At this point I’m thinking this is a very bad situation. I’ve got to help this human being, crackhead or not, I’m not about to witness a murder that I could have stopped. I looked to my side where to my amazement was a normal looking guy who was also seeing this whole thing go down. He was wearing gym clothes and looked to be pretty buff and able to kick some ass. I looked at him, he looked at me. He ran towards the men in the street. Here it was, we were going to save the day. I followed suit, running a few steps behind him. Just as this guy in gym clothes reaches the two men, he picks up the mountain bike, jumps on it, and rides away.

I was speechless. here I am in in the middle of 6th street holding a bag of Veitnamese egg rolls, witnessing a beating, and a theft. Luckily between my screaming and a few other souls who had jumped out of their cars we managed to scare the guy back into the hotel. After that I just ran. I figured someone else could sort this whole thing out and I didn’t want to see what the guy was going come back out with the third time. I’m pretty sure it wasn’t going to be an apology.

When I finally got back to my buddy Philippe’s house I found a distraught and confused girlfriend. While I was out, some crackhead had busted out the window to my truck and stolen Brenda’s bag that contained a single pair of five dollar flip flops. He left the stereo, and a bag containing a bottle of vodka and three bottles of wine. I guess when you’re addicted to crack, nothing else compares to a good pair of women’s flip flops.

Tu Lan. Vietnamese that’s to die for.

New Haircut/Rough Trip

June 9, 2008

I got a haircut today, and when the stylist handed me the mirror to look at the back of my head I was reminded of this scar.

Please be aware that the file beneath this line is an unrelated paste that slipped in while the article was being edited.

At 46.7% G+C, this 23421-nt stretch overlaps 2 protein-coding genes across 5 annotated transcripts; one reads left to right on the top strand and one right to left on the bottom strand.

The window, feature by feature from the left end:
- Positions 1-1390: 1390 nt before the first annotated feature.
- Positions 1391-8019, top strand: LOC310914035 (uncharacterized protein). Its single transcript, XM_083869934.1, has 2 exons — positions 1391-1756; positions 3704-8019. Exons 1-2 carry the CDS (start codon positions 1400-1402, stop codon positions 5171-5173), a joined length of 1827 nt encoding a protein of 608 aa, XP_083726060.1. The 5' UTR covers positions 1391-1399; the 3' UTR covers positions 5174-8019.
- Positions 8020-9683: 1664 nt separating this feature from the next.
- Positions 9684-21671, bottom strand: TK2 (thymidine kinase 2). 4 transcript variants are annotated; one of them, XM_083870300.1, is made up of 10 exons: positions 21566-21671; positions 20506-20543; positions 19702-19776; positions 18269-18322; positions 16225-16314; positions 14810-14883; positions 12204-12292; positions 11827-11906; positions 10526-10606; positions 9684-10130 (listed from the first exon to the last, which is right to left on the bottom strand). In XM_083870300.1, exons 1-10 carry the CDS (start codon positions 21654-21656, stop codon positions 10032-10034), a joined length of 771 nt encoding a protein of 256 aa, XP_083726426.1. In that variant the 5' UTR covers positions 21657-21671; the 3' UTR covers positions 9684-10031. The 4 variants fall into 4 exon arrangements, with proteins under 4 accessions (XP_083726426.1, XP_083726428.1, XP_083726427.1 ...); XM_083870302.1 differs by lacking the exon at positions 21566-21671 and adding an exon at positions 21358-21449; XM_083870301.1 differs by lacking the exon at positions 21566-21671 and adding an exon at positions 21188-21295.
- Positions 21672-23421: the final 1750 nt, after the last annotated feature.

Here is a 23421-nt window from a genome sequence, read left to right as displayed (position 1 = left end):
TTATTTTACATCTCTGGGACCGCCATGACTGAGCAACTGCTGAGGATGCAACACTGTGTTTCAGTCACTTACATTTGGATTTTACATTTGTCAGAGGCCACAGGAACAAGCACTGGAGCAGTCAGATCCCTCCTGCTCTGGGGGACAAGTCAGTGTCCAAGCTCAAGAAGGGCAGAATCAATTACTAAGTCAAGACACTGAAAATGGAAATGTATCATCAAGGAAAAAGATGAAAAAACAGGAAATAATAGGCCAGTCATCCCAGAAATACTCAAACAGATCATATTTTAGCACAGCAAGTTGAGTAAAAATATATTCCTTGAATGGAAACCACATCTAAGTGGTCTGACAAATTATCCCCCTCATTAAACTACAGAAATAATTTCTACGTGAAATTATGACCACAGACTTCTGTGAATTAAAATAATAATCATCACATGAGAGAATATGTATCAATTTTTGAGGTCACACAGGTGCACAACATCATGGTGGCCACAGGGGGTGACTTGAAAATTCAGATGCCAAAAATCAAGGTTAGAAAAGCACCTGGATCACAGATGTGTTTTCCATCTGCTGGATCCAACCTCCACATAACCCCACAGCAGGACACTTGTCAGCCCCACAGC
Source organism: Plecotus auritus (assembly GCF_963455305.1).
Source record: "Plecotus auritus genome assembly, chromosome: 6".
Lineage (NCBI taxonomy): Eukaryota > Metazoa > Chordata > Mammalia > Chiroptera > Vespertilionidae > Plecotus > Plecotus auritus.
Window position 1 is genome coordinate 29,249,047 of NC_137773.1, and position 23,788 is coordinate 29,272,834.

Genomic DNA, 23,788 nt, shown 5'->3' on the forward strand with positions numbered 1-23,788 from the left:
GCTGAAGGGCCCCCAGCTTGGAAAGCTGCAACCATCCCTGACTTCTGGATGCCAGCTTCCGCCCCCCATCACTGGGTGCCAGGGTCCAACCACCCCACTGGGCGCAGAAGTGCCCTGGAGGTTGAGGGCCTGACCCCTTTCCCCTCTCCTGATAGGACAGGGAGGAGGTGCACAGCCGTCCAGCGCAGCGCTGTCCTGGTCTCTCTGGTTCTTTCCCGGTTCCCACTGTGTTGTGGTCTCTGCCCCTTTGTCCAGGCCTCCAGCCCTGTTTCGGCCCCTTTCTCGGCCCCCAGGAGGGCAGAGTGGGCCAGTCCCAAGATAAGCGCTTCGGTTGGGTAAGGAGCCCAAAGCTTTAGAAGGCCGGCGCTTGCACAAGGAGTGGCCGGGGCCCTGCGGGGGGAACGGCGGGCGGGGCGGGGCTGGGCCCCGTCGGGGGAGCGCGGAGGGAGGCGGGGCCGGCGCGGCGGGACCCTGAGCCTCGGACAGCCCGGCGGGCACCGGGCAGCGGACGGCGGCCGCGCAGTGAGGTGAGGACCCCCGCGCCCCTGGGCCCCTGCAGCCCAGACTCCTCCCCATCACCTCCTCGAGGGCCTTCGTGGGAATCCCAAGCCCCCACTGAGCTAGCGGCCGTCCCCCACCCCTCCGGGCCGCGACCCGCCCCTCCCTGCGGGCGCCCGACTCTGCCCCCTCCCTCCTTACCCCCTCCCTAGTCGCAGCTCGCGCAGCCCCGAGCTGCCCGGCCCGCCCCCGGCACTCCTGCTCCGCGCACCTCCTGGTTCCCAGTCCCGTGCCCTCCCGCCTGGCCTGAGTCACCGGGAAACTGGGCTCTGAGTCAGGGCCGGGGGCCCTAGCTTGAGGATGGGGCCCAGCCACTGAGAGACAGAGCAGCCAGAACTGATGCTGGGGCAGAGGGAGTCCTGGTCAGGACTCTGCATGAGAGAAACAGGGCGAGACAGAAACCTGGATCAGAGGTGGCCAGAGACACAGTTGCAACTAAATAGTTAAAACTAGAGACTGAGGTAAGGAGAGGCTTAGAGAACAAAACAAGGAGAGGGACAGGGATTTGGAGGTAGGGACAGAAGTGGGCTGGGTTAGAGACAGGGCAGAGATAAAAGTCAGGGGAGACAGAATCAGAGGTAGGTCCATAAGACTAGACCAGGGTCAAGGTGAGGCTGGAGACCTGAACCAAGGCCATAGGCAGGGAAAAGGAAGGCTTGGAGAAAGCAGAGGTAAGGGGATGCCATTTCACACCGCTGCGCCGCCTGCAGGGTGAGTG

Since I don’t spend much time looking at the back of my head I often forget it’s there, but when I see it, I can’t forget how it got there.

It all went down in Juarez, Mexico, 1,159 kilometers due south of Denver. Ten and a half hours by car.

In 1997 I was attending college at the University of Denver. One morning myself and a group of friends decided to take an impromptu road trip. Juarez was the closest town we could find that was outside of the US, and it seemed like a great place to enjoy a little rest and relaxation from the “stresses” of white-collar college life. At the least we thought it would be a great town to find cheap beers and some easy prescription drugs. You know, those pills aren’t getting any cheaper, and we didn’t think taking a bus to Canada with a bunch of snow birds was going to be an awesome time.

We had a good crew. My roommate Fletch, my other roommate Ben, a cowgirl from Montana named Gia, Andrew from Tennessee, Boarts from Manhattan Beach, a girl who’d met Boarts at a party the night before (can’t remember her name), and Keith and his two buddies Ron and Mike who I didn’t know all that well. We packed up two cars and drove south with a map, some money and a bunch of weed that Ben had grown in our basement.  

After ten hours on the unremarkable I-25 we reached the border town of El Paso. El Paso smells like shit, literally. I think it’s because of the amount of cattle that’s transported through the town, and the amount of shit that cattle shit. It’s a town filled with truckers and truck stops and dirty bathrooms and a lot of dirt and crap. And shit. But we had booked the nicest hotel in the town. The Camino Real. Marble tables, jacuzzi tubs, a view of Juarez that was to die for, and air conditioning that seemed to filter out the cow smell. From our suite window we enjoyed a panoramic view of a million shanties strewn along a dirt hillside; as well the electrified barbed wire fence that seperated those shanties from our united states. When the sun went down, the thousands of twinkling light bulbs strewn from a single wire were reminiscent of a giant outdoor summer fistival. It was strangely alluring.